Dent v. Ramtron: Disclosure of Management Projections Not Required Where Such Disclosure Would Be Merely Consistent With Other Information in Proxy Statement
March 11, 2013
Publication| Corporate Transactions| Corporate & Chancery Litigation
In a bench ruling in Dent v. Ramtron International Corporation, C.A. No. 7950-VCP (Del. Ch. Nov. 19, 2012), Vice Chancellor Parsons of the Court of Chancery declined to preliminarily enjoin a stockholder vote on a proposed merger between Cypress Semiconductor Corporation (“Cypress”) and Ramtron International Corporation (“Ramtron” or the “Company”). The Court found that the plaintiff had not demonstrated a reasonable likelihood of success with respect to his claim that the Ramtron board of directors (the “Board”) was required, but failed, to disclose financial projections prepared by management upon which the Board’s financial advisor relied.
After over a year of courting that had been rebuffed by Ramtron, Cypress made an unsolicited offer to acquire Ramtron for $2.48 per share. The Board rejected the offer and began a process to consider strategic alternatives. During this process, Ramtron’s financial advisor reached out to 24 potential bidders, but did not receive any bids to acquire the Company. Cypress then raised its unsolicited offer to $2.68 per share and later to $2.88 per share. Thereafter, the Board entered into negotiations with Cypress and eventually agreed to a transaction whereby Cypress would acquire all publicly held shares of Ramtron for $3.10 per share. The parties structured the transaction as a tender offer to be followed by a back-end merger.
In connection with considering Cypress’s offer, Ramtron provided its financial advisor (Needham & Co.) certain internal projections. Although Ramtron had a history of badly missing its internal projections and had stopped providing guidance to the market for more than the next quarter, there was no evidence that Ramtron informed Needham that the projections were unreliable. Needham used the projections to prepare a discounted cash flow (“DCF”) analysis, which was presented to the Board in connection with the Board’s consideration of the Cypress offer. Needham also prepared comparable companies and comparable transactions analyses. The $3.10 per share deal price was within the range of values determined by both of the comparables analyses, but was below the range of values determined by the DCF.
During the course of the negotiations, Cypress never received Ramtron’s internal projections. In fact, Cypress publicly stated that it felt that Ramtron’s projections were unreliable given the difficulty of preparing accurate projections in the industry and the fact that Ramtron had missed its guidance for three of the past four years.
Cypress acquired 78 percent of Ramtron’s stock through the tender offer, which was below the number of shares needed to exercise the top-up option. Accordingly, Ramtron scheduled a stockholders meeting to consider completion of the acquisition through a long-form merger. The proxy statement described Needham’s financial analyses, including the DCF, and advised stockholders that the DCF was based on management’s projections. However, the proxy statement did not disclose the underlying management projections.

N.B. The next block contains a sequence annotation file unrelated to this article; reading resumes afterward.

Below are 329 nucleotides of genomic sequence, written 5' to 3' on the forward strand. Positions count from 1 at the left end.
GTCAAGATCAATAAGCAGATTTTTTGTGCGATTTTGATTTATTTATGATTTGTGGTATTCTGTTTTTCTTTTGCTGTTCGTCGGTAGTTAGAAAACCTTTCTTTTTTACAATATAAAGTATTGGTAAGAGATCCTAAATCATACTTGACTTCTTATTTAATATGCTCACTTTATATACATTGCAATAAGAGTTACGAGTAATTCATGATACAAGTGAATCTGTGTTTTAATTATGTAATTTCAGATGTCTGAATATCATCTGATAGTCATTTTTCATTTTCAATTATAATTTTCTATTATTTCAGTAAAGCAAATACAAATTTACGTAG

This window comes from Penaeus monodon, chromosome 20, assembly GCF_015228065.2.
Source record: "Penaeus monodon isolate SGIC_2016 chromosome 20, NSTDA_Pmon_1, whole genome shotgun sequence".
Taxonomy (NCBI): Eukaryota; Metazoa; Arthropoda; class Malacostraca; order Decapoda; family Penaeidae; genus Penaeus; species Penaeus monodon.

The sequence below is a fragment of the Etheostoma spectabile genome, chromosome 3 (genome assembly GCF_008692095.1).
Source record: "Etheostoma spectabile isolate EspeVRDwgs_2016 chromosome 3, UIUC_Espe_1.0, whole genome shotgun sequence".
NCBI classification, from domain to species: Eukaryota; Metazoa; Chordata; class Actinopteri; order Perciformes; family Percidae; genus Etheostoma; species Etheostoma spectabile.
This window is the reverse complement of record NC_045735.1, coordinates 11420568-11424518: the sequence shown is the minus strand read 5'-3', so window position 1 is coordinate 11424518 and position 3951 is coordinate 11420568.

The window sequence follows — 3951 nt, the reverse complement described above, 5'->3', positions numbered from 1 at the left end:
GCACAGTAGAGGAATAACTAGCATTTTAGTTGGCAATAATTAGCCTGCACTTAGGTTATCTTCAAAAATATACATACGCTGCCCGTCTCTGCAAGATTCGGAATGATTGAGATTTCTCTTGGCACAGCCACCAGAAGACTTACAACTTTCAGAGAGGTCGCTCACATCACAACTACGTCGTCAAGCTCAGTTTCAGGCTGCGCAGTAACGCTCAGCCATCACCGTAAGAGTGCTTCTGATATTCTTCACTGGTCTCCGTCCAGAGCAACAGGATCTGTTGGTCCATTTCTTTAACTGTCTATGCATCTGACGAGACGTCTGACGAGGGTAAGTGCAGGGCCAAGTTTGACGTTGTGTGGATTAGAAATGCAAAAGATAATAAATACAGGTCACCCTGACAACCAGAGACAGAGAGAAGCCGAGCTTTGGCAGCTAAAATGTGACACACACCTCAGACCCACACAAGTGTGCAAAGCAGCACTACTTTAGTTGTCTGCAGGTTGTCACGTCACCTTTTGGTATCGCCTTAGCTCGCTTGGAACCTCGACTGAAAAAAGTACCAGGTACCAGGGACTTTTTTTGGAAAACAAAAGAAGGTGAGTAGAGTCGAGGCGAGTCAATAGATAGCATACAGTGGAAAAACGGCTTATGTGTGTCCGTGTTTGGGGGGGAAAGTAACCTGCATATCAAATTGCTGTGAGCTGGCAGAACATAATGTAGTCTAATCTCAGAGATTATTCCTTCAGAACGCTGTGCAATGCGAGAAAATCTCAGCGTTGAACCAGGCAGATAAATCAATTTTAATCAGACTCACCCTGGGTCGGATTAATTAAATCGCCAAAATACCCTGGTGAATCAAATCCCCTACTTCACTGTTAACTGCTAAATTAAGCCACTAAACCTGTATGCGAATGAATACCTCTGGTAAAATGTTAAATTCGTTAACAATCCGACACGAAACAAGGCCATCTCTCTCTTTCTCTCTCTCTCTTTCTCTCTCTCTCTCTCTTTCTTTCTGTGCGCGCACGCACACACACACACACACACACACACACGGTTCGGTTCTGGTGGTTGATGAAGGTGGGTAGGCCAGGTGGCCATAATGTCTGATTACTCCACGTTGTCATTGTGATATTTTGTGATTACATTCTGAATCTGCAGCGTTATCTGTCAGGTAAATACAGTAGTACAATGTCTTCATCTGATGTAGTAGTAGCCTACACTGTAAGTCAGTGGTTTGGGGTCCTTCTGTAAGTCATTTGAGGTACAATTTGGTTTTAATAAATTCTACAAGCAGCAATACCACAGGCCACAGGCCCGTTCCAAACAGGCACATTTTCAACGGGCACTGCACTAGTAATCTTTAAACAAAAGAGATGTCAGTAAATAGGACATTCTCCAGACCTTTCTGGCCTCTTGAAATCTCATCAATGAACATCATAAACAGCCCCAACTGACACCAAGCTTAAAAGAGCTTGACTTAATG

The plaintiff sought to preliminarily enjoin the stockholders’ meeting, alleging that the management projections were material information that should have been disclosed in the proxy statement. The Court refused to issue the injunction and concluded that the plaintiff had failed to demonstrate a reasonable likelihood of success on the disclosure claim. As an initial matter, the Court noted that “[t]here is no per se duty to disclose financial projections furnished to and relied upon by an investment banker. To be a subject of mandated disclosure, the projections must be material in the context of the specific case.” McMillan v. Intercargo Corp., 1999 WL 288128, at *6 (Del. Ch. May 3, 1999). The Court found that, in this instance, there were no facts suggesting that the undisclosed management projections were inconsistent with Needham’s DCF analysis, which was disclosed. The Court explained that the proxy statement disclosed that the DCF was based on management projections and resulted in a range of values fairly substantially above the merger price. Based on this disclosure, a reasonable stockholder would understand that management’s projections supported a higher price than the merger price. Thus, relying on Skeen v. Jo-Ann Stores, Inc., 750 A.2d 1170 (Del. 2000), the Court found that the disclosure of the management projections would be merely consistent with the DCF analysis that the stockholders were already given. The Court also found it significant that stockholders were informed that Ramtron attempted to achieve a higher price that would have been within the range of values determined by the DCF analysis, but neither Cypress nor any other bidder was willing to pay such a price.
The Court found that two cases relied on by the plaintiff in which the Court of Chancery found that management projections were material, Maric Capital Master Fund, Ltd. v. Plato Learning, Inc., 11 A.3d 1175, 1178 (Del. Ch. 2010) and In re Netsmart Technologies Inc. S’holders Litig., 924 A.2d 171, 202-03 (Del. Ch. 2007), were factually distinguishable. The Court further noted that its decision did not turn on whether the projections were reliable. Rather, the Court indicated that the issue was whether disclosure of the projections would be substantially likely to alter the total mix of information provided to stockholders. For the reasons previously stated, the Court found that the plaintiff had failed to show a reasonable likelihood of success on this issue. However, the Court stated that if the plaintiff continued the litigation to trial and was ultimately able to show on a more complete record that there was a material non-disclosure, then quasi-appraisal may be an available remedy.